The capacity of the economy is limited by the resources available (human labor and material) to it as well as the new machinery's and tools that can be developed to increase its performance. It would be time consuming initially for Robinson Crusoe, stuck on the island, who needs to knock down coconuts by climbing on each tree until he takes the time to develop some long perch that will help him knock them down from the ground. This applies to an economy as well with new industrial tool and system. That we print more paper money will not change such capacity. If many savers decide to save their gold coins under the bed rather depositing it at the bank to make new loans, such high saving rate hidden from the system would lower the price of everything, making the little amount of gold coins left more valuable for the borrowers (companies) who get them. In essence, the scale is adjusted with the available gold coins in circulation. When the companies increases its output from the new tool/system, more products can come up and those savers might become spenders - buying these new products made in much larger quantities. You suddenly have more products and more gold coins, but it will keep adjusting. The key is the resources available can only vary so much, and a fixed amount of gold, or somewhat increasing via gold mining, will reflect it.

How will governments be able to spend without higher taxes?
I admit, the question is silly, but I've added it to show that it governments would not be able to lie anymore about where the money comes from. Politicians are humans and they love power and it is the very reason they are attracted to politics. To get elected to power or to stay in power requires making and giving promises, spending in favor of a given electoral group. But taxing is not seen favorably by the electors and the amount of taxes required are likely not enough to match the spending. Borrowing is the way they use, but this increases interest rate in an environment with gold as money. The government has to compete with corporations that borrow to improve their manufacturing. More demand, higher interest rate and hence, the government is locked up in higher payments.

One of my favorite: Gold could not be used as money, there is not enough gold
At this current price, that's true. If tomorrow gold was the standard world money (along with any other metal the market would choose), its value would increase to match the true amount of wealth it can be used for exchanges. Note also that its current price is undervalued because of government suppression (see for more info). Instead of the typical standard family homes selling for about 120 ounces of gold, it would sell for 1 ounce of gold. Likely, we might be talking about grams of gold which is a smaller unit. Basically, the market will naturally adjust its value to match the need of the market, with supply and demand.

Why is paper money more bad for the poor and the middle class?
I don't want to mean all of the middle class, but a large majority of them. In essence, the middle class would be in a better position if not for paper money, even though most would disagree with this statement. To illustrate the reason, we have to understand how the money flow. When money is printed, it will lose value but this devaluing is not shown equally across the board. The monetary system we have today creates paper money out of thin air via 2 ways:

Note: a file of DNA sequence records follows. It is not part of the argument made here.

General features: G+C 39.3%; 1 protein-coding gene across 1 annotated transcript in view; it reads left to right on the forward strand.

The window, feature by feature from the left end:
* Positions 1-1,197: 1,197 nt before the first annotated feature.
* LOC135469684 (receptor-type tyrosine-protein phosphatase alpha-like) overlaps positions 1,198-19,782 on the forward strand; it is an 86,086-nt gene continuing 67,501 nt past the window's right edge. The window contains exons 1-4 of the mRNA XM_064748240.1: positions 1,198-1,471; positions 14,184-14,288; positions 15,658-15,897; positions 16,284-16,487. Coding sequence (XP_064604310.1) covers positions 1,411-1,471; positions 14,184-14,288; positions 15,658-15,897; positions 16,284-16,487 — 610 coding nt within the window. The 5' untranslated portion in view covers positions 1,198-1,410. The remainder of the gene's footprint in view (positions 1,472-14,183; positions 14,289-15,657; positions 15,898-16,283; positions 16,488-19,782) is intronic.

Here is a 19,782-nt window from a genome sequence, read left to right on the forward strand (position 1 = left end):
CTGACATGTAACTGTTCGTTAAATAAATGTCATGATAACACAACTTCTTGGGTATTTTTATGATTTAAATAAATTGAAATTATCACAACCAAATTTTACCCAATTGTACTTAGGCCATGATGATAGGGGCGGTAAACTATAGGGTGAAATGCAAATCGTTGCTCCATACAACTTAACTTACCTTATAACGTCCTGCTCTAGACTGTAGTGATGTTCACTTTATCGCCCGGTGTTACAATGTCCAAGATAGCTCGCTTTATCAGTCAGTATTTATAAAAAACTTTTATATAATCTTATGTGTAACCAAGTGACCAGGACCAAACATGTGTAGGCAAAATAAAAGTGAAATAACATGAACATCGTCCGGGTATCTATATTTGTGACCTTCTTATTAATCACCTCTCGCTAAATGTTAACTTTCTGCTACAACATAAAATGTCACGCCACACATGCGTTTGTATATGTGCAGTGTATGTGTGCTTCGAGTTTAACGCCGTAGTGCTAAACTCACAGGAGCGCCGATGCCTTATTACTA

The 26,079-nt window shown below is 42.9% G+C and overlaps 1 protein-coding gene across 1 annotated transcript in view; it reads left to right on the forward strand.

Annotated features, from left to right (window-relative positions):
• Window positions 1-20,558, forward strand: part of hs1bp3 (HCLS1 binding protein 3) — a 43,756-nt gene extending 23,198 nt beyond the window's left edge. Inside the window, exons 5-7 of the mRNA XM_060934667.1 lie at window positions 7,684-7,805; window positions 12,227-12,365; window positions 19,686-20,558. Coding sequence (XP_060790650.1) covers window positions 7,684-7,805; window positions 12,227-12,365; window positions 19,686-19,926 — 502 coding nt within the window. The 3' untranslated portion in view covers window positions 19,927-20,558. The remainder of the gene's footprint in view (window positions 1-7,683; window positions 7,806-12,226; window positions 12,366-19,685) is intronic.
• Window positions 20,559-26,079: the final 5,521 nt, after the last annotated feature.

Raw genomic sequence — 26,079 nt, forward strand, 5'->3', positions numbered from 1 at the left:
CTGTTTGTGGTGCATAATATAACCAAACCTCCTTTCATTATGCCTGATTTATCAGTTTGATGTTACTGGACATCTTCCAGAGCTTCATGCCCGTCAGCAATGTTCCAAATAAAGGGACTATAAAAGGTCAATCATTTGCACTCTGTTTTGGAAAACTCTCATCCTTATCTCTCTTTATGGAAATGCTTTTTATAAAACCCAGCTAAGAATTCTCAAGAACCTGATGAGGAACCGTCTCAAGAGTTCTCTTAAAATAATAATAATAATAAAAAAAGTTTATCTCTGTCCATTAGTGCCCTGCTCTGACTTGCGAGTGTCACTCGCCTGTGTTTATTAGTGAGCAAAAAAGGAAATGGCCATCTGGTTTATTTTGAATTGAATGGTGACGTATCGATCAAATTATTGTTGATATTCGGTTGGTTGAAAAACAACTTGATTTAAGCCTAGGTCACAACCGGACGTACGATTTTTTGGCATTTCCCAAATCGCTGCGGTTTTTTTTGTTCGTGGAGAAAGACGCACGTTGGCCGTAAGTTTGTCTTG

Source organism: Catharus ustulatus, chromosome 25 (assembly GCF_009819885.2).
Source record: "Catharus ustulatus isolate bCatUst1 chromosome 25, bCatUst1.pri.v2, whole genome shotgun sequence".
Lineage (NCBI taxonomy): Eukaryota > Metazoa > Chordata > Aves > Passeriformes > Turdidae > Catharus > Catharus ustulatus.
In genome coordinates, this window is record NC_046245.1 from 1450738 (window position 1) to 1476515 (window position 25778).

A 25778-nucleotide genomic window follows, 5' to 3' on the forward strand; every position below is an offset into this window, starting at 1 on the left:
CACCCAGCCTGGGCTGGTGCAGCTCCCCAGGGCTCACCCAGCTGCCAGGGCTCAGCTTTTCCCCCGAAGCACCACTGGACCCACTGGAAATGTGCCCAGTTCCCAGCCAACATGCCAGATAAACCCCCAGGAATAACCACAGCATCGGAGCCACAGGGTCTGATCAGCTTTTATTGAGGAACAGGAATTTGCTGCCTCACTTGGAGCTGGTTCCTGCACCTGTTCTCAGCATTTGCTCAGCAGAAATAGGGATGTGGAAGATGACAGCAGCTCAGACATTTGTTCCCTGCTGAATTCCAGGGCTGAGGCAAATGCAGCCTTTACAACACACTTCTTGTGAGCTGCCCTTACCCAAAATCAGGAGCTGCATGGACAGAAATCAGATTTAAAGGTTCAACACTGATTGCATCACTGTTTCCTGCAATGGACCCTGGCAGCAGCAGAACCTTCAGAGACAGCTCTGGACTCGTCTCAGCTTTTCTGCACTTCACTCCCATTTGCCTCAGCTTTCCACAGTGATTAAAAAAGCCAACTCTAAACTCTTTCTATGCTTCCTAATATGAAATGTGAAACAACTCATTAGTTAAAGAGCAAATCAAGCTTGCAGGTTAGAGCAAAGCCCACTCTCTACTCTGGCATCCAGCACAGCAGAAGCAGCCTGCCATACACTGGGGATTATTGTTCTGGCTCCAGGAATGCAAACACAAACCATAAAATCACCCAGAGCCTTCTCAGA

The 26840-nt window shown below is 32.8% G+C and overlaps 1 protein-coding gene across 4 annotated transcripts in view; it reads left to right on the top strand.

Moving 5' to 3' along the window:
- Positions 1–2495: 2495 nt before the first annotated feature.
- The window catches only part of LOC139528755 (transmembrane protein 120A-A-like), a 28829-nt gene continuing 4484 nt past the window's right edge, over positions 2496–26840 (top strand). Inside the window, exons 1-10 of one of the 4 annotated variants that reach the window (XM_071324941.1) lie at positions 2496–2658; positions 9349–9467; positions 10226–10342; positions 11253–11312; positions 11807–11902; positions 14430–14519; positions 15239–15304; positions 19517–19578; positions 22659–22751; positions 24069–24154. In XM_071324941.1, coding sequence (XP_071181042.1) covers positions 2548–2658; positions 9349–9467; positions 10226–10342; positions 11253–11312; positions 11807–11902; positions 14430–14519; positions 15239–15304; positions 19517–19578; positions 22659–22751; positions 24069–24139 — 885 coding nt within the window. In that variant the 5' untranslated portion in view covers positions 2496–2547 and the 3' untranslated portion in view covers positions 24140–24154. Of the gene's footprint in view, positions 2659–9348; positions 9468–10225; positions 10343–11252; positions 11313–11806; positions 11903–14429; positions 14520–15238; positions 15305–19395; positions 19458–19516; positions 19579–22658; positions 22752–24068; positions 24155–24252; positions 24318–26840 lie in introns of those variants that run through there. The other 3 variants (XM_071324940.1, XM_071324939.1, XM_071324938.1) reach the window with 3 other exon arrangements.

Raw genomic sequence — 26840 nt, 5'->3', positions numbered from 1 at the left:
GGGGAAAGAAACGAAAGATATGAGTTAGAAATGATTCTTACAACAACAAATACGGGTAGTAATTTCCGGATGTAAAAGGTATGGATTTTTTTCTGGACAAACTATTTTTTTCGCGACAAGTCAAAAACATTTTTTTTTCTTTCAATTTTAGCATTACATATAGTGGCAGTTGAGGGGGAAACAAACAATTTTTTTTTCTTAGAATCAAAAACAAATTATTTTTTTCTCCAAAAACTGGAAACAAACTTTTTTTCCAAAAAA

1. Commercial banks when they print money via fractional reserve banking on a new loan for either a business or an individual.
  2. The central bank when it buys treasury bonds from the federal government.
Fractional Reserve banking is like an inverse pyramid. A few dollars at the bottom creates 10 times more dollars at the top and commercial loans are on the top of the money printed by the central bank when it buys treasury bonds.
This means the very first class of goods and services that this new money from commercial bank affect are the asset class: stocks, bonds and real estate. If the interest rate is lowered too much, it allows easy lending and hence, a runaway bubble leading to a market crash (think late 1920s after the low interest rate allowed for investors to borrom money to buy stocks - or early 2000s for real estate).
Wouldbe homeowners bid up prices as the interest rates are artificially lowered down. Too many are required to take ever increasing loans to afford a house,... until the bubble burst.

The same as when the soviet unions had politburos figuring out how much of toothpaste or carrots had to be produced rather than letting the free market decide, the same applies to interest rate which is the rent on money. It inevitably leads to misallocation.

I will add more points if I read comments with other questions that require so.
Other interesting articles:

Thanks for reading.
Take care

Sunday, May 1, 2011

My next 2 posts

Sorry for the delay in my weekly post, I haven't finished it yet.
To give you a heads up, one of my next 2 posts will be about gold as money and the other one about the US constitution as an inspiration for a new Canadian constitution that many of the provinces - in particular Quebec - might like very much, at least some part of it.